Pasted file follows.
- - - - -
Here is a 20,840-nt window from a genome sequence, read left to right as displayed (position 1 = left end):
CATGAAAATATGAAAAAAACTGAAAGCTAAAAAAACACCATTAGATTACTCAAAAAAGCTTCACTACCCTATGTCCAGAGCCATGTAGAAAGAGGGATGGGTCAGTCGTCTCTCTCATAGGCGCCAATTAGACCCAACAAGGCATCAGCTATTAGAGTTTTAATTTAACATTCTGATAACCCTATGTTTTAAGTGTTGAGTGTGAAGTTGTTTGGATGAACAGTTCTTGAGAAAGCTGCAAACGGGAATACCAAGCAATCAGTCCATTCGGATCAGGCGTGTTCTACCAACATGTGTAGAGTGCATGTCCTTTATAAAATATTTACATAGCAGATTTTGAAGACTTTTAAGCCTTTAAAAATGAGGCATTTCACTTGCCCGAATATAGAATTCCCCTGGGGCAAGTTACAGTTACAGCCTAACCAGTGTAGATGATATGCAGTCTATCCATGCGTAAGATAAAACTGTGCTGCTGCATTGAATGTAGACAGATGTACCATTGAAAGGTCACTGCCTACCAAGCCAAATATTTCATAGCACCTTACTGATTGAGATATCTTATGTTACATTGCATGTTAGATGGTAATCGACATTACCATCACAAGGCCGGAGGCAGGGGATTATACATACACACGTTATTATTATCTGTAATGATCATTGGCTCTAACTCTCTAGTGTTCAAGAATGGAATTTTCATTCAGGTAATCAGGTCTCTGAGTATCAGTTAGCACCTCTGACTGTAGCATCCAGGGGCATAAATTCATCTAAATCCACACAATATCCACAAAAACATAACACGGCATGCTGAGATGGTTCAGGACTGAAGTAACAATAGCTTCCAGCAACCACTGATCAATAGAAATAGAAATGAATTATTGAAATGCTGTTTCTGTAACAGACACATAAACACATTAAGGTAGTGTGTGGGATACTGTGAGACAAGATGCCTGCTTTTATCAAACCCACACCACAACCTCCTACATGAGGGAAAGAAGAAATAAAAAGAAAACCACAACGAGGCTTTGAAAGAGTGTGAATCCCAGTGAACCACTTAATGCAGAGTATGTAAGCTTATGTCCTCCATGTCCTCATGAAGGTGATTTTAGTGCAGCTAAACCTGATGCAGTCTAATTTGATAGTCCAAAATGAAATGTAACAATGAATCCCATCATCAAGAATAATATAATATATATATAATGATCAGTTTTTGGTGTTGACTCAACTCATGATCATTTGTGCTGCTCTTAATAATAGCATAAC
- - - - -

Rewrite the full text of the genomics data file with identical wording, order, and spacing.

Here is a 20,840-nt window from a genome sequence, read left to right as displayed (position 1 = left end):
CATGAAAATATGAAAAAAACTGAAAGCTAAAAAAACACCATTAGATTACTCAAAAAAGCTTCACTACCCTATGTCCAGAGCCATGTAGAAAGAGGGATGGGTCAGTCGTCTCTCTCATAGGCGCCAATTAGACCCAACAAGGCATCAGCTATTAGAGTTTTAATTTAACATTCTGATAACCCTATGTTTTAAGTGTTGAGTGTGAAGTTGTTTGGATGAACAGTTCTTGAGAAAGCTGCAAACGGGAATACCAAGCAATCAGTCCATTCGGATCAGGCGTGTTCTACCAACATGTGTAGAGTGCATGTCCTTTATAAAATATTTACATAGCAGATTTTGAAGACTTTTAAGCCTTTAAAAATGAGGCATTTCACTTGCCCGAATATAGAATTCCCCTGGGGCAAGTTACAGTTACAGCCTAACCAGTGTAGATGATATGCAGTCTATCCATGCGTAAGATAAAACTGTGCTGCTGCATTGAATGTAGACAGATGTACCATTGAAAGGTCACTGCCTACCAAGCCAAATATTTCATAGCACCTTACTGATTGAGATATCTTATGTTACATTGCATGTTAGATGGTAATCGACATTACCATCACAAGGCCGGAGGCAGGGGATTATACATACACACGTTATTATTATCTGTAATGATCATTGGCTCTAACTCTCTAGTGTTCAAGAATGGAATTTTCATTCAGGTAATCAGGTCTCTGAGTATCAGTTAGCACCTCTGACTGTAGCATCCAGGGGCATAAATTCATCTAAATCCACACAATATCCACAAAAACATAACACGGCATGCTGAGATGGTTCAGGACTGAAGTAACAATAGCTTCCAGCAACCACTGATCAATAGAAATAGAAATGAATTATTGAAATGCTGTTTCTGTAACAGACACATAAACACATTAAGGTAGTGTGTGGGATACTGTGAGACAAGATGCCTGCTTTTATCAAACCCACACCACAACCTCCTACATGAGGGAAAGAAGAAATAAAAAGAAAACCACAACGAGGCTTTGAAAGAGTGTGAATCCCAGTGAACCACTTAATGCAGAGTATGTAAGCTTATGTCCTCCATGTCCTCATGAAGGTGATTTTAGTGCAGCTAAACCTGATGCAGTCTAATTTGATAGTCCAAAATGAAATGTAACAATGAATCCCATCATCAAGAATAATATAATATATATATAATGATCAGTTTTTGGTGTTGACTCAACTCATGATCATTTGTGCTGCTCTTAATAATAGCATAAC